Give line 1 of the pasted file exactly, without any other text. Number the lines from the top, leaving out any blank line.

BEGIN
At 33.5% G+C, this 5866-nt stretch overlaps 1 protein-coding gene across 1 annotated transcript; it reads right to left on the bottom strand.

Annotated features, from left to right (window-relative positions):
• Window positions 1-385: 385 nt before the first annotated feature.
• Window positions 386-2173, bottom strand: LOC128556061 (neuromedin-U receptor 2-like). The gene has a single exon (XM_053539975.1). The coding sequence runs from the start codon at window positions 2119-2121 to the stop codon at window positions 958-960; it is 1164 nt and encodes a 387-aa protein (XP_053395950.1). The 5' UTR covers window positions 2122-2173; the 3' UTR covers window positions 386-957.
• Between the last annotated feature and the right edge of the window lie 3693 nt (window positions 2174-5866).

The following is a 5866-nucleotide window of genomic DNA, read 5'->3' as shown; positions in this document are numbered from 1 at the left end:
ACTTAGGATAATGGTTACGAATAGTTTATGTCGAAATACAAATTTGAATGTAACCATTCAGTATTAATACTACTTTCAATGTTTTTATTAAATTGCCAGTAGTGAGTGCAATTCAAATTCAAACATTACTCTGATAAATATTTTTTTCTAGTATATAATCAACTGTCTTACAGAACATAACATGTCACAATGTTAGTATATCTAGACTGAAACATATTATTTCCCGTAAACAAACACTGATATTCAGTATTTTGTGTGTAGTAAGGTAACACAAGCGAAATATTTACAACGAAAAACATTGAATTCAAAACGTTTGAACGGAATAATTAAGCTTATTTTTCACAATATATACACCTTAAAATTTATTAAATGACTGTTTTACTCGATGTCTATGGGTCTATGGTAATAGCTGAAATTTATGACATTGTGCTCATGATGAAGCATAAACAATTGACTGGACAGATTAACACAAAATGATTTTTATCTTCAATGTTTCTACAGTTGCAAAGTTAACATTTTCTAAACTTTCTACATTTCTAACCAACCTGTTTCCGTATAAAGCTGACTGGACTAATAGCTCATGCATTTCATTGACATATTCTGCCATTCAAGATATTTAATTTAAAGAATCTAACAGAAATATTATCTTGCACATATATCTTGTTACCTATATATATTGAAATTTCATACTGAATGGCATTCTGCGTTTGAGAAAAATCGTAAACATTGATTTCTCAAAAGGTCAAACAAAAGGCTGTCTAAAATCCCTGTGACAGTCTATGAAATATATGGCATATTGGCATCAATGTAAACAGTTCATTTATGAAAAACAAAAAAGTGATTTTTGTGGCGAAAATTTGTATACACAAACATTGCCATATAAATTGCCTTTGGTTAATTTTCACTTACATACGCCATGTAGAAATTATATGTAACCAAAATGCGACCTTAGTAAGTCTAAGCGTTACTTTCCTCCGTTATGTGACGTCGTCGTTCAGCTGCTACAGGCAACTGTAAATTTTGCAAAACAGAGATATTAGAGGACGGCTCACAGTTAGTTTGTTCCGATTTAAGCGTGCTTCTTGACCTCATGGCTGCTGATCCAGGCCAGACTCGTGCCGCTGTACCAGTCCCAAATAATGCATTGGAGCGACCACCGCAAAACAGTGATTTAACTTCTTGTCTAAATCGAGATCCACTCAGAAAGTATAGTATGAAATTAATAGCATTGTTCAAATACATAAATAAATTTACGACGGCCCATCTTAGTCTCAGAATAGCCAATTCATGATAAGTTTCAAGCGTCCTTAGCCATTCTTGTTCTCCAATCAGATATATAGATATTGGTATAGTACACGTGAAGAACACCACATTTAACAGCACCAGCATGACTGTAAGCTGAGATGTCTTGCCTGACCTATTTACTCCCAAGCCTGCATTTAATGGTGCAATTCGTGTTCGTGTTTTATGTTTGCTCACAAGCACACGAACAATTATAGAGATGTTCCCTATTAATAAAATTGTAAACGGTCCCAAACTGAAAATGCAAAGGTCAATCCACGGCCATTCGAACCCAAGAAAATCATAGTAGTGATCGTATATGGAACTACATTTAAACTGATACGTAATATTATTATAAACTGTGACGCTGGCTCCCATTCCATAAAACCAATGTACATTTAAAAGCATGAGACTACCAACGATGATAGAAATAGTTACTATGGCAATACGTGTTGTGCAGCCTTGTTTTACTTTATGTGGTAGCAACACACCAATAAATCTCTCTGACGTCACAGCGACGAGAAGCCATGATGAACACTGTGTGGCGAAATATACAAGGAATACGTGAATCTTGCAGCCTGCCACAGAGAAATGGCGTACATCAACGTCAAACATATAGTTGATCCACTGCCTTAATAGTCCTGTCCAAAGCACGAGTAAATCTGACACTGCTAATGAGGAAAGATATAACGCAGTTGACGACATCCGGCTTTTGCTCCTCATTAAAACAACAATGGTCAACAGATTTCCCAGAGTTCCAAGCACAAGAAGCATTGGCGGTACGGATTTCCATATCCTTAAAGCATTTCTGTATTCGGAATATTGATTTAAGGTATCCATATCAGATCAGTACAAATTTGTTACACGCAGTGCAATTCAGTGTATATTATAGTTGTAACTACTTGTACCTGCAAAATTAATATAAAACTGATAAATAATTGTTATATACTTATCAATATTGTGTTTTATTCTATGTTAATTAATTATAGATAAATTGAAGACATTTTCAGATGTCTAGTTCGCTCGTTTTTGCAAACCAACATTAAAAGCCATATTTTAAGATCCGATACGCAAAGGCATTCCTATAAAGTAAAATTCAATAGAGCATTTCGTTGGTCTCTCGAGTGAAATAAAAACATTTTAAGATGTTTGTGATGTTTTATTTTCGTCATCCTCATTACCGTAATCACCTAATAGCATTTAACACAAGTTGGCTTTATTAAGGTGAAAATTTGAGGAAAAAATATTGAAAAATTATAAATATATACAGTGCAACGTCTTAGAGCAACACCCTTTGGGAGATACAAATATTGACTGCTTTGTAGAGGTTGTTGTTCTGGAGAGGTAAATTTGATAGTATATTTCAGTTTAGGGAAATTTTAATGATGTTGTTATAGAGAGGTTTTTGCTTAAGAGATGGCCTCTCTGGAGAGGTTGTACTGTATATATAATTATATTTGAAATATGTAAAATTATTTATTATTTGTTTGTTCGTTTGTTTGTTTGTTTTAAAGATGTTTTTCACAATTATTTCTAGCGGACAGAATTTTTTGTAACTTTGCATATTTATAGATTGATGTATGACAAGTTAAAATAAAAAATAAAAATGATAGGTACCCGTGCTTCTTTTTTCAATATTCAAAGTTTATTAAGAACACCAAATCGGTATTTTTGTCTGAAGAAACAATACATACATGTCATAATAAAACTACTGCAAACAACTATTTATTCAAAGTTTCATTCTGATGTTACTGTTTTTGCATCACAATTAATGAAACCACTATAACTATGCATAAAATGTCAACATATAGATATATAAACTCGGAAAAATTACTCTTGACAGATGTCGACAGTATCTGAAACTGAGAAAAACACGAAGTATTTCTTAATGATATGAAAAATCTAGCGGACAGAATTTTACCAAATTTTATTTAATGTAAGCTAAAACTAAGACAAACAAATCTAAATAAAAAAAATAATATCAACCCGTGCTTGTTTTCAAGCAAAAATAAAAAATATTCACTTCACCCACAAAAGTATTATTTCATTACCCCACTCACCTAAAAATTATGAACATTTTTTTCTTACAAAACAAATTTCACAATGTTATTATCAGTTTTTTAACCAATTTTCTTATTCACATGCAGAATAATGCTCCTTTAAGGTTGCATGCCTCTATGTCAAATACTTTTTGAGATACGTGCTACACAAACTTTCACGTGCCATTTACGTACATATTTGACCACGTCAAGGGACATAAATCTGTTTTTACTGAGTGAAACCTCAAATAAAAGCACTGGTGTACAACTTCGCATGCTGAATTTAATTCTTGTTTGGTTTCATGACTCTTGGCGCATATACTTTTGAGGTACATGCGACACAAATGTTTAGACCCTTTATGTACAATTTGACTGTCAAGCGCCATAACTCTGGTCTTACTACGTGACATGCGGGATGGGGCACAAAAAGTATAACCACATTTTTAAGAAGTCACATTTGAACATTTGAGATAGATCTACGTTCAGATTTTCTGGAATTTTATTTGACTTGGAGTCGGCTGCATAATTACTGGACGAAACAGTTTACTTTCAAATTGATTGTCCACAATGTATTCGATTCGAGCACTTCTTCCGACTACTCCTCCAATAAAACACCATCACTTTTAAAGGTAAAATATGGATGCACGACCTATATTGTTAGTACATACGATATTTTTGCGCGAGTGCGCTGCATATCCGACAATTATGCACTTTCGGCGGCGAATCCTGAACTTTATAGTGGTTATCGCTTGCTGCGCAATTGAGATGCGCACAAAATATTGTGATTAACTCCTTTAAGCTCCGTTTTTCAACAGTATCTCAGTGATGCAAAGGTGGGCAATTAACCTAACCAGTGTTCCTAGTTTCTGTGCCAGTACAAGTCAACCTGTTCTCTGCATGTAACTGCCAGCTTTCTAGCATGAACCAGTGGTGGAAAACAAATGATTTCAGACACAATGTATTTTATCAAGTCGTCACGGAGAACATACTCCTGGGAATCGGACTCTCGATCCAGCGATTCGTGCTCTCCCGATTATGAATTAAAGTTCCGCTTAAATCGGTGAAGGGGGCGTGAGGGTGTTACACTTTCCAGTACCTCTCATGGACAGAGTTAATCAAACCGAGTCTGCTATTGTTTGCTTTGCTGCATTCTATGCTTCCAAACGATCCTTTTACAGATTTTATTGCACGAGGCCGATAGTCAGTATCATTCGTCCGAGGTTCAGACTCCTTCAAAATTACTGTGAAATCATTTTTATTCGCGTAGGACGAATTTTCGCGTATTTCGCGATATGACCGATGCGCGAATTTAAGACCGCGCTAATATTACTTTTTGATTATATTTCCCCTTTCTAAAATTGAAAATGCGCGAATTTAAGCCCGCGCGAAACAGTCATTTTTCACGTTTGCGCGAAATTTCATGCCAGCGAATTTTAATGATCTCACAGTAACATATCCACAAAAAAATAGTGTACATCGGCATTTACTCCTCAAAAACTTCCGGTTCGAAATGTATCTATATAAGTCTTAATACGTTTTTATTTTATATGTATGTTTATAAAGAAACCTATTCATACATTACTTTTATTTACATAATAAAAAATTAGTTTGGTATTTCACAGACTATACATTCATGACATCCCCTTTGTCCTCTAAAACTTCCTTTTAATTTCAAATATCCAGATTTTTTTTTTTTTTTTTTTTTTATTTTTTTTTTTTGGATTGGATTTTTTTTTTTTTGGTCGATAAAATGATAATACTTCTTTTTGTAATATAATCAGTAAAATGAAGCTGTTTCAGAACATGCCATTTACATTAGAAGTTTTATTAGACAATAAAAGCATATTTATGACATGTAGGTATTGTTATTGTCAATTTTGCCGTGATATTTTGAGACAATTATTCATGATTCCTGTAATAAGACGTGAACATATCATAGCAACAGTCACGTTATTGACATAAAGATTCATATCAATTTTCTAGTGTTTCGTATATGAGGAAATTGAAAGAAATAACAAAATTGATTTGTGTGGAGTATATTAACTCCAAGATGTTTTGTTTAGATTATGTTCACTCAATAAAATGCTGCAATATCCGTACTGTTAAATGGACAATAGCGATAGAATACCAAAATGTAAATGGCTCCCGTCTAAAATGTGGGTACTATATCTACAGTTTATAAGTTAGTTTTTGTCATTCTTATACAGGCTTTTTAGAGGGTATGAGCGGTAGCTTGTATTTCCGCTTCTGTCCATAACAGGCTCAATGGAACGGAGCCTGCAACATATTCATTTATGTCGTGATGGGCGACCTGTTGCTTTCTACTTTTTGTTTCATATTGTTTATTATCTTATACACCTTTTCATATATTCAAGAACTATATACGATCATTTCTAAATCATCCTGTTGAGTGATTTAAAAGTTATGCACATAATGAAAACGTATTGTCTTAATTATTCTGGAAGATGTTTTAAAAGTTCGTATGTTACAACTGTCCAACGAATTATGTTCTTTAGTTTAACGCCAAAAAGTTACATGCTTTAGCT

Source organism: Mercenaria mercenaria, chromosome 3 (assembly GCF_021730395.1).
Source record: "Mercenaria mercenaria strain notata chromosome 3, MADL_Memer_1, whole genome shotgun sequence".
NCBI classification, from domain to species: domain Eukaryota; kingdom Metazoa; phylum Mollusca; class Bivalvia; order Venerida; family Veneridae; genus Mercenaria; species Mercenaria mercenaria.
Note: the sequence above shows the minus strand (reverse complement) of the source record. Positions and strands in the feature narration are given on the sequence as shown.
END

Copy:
At 33.5% G+C, this 5866-nt stretch overlaps 1 protein-coding gene across 1 annotated transcript; it reads right to left on the bottom strand.